100 questions about fascism oswald mosley.pdf


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when the Gold Standard was still an article of faith with the leaders of
Labour.
As a Socialist Minister he challenged the lack of courage and the lack of
leadership in the Socialist Party—deficiencies which involved, inevitably,
the catastrophe of 1931.
The collapse in one miserable week of the whole policy towards which
half a century of working-class effort had been directed, convinced
Mosley of the utter inadequacy of the Social Democratic methodology to
meet the problems of the modern world. To him, the surrender of the
Labour Movement in the moment of capitalist crisis, anticipated by Marx
and prophesied from thousands of Labour platforms, was as ridiculous as
if the Salvation Army were "to take to their heels on the Day of
Judgment."
As Mussolini, the only Italian Socialist for whom Lenin had respect,
turned from Marxism to seek the expression of the Latin soul through a
disciplined national movement of the Italian people, so Mosley now
sought within himself and among the unknown soldiers of the fields and
factories of Britain, for an inspiration which would raise men from out of
the muddy complacency of a vulgar materialism to those Promethean
heights whence man may see the steel-white dawn of the revolutionary
future.
In the autumn of 1932 the British Union of Fascists took form, with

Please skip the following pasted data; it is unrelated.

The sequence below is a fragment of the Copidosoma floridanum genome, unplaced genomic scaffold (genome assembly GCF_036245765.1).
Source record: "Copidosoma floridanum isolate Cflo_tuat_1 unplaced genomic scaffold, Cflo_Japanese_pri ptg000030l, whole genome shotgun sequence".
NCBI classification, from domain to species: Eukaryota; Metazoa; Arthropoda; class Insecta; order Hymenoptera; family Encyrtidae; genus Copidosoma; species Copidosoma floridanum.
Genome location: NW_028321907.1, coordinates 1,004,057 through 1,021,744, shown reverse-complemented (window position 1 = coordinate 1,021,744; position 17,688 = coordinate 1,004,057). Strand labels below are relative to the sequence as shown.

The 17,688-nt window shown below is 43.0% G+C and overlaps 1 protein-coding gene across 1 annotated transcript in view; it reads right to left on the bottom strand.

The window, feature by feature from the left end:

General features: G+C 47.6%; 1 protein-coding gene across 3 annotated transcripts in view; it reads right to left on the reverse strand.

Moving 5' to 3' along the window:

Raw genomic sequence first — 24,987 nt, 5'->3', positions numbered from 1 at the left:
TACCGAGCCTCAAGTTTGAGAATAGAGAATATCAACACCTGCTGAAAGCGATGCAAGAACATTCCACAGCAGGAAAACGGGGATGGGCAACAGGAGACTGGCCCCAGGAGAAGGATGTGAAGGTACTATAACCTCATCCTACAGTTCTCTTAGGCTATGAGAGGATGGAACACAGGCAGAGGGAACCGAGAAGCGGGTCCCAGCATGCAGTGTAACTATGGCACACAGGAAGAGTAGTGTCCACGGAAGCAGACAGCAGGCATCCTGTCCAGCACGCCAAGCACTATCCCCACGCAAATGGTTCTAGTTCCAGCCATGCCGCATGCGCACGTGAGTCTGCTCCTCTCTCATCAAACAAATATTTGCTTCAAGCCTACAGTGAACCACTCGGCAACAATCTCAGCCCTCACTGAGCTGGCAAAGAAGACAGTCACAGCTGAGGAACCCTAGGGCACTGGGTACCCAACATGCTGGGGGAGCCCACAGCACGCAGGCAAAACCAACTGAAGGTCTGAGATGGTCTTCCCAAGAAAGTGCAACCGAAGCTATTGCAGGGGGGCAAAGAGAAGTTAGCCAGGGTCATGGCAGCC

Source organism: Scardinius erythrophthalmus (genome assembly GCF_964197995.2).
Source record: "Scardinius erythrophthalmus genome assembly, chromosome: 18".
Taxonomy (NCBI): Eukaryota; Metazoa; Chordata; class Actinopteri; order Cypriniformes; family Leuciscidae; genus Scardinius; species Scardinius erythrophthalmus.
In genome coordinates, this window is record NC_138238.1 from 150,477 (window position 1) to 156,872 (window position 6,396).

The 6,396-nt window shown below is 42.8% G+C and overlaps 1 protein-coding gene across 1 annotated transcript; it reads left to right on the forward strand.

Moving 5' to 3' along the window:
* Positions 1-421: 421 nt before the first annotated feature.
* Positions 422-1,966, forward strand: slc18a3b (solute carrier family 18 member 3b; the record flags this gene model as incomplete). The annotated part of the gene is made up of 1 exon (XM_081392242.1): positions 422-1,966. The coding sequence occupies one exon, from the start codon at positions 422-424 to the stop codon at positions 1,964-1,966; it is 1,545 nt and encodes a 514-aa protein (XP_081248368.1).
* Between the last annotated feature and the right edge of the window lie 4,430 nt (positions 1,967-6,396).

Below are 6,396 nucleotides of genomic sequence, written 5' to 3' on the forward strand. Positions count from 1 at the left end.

Oswald Mosley as Leader. It was a challenge to all the most powerful
forces of the established order in Britain. Mosley challenged the system
of financial capitalism, by which the great banks and insurance
companies had fastened their grip upon the whole economic life of Great
Britain.
He challenged the expert dogma—accepted by all the "Old Gang" parties
— whereby the fabric of international capitalism was considered of more
importance than the individual and collective well-being of the workers
of Britain.
He challenged the corrupt working of the so-called democratic system,
whereby party machines with colossal monetary resources were enabled
to establish "caucus-regimes" utterly unrepresentative of any of the
integral social elements in the country.
He challenged the so-called "free press" dominated by millionaire
company-promoters who were themselves subordinate to the great
financial and advertising interests on whom their revenue depended. He